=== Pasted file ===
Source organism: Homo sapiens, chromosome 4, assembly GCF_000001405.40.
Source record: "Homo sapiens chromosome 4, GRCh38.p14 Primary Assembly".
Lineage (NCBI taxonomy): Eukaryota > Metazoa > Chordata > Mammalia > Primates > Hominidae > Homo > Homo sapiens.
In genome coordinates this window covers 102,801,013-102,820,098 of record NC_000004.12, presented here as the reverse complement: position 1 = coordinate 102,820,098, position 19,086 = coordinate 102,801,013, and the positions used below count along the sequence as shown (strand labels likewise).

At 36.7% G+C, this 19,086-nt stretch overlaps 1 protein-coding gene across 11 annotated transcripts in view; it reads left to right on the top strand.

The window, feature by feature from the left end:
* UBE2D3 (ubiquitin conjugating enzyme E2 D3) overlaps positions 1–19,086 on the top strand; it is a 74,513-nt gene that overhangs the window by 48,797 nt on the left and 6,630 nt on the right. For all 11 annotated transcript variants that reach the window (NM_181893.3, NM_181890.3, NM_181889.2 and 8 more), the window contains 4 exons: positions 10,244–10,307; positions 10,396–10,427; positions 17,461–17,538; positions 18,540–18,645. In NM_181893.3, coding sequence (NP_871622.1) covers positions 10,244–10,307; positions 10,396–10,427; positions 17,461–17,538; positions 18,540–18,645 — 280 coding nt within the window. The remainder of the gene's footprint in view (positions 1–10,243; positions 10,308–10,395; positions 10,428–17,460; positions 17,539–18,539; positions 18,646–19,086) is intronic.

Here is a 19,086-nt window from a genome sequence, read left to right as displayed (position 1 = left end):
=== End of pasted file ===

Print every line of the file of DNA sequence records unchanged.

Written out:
Source organism: Homo sapiens, chromosome 4, assembly GCF_000001405.40.
Source record: "Homo sapiens chromosome 4, GRCh38.p14 Primary Assembly".
Lineage (NCBI taxonomy): Eukaryota > Metazoa > Chordata > Mammalia > Primates > Hominidae > Homo > Homo sapiens.
In genome coordinates this window covers 102,801,013-102,820,098 of record NC_000004.12, presented here as the reverse complement: position 1 = coordinate 102,820,098, position 19,086 = coordinate 102,801,013, and the positions used below count along the sequence as shown (strand labels likewise).

At 36.7% G+C, this 19,086-nt stretch overlaps 1 protein-coding gene across 11 annotated transcripts in view; it reads left to right on the top strand.

The window, feature by feature from the left end:
* UBE2D3 (ubiquitin conjugating enzyme E2 D3) overlaps positions 1–19,086 on the top strand; it is a 74,513-nt gene that overhangs the window by 48,797 nt on the left and 6,630 nt on the right. For all 11 annotated transcript variants that reach the window (NM_181893.3, NM_181890.3, NM_181889.2 and 8 more), the window contains 4 exons: positions 10,244–10,307; positions 10,396–10,427; positions 17,461–17,538; positions 18,540–18,645. In NM_181893.3, coding sequence (NP_871622.1) covers positions 10,244–10,307; positions 10,396–10,427; positions 17,461–17,538; positions 18,540–18,645 — 280 coding nt within the window. The remainder of the gene's footprint in view (positions 1–10,243; positions 10,308–10,395; positions 10,428–17,460; positions 17,539–18,539; positions 18,646–19,086) is intronic.

Here is a 19,086-nt window from a genome sequence, read left to right as displayed (position 1 = left end):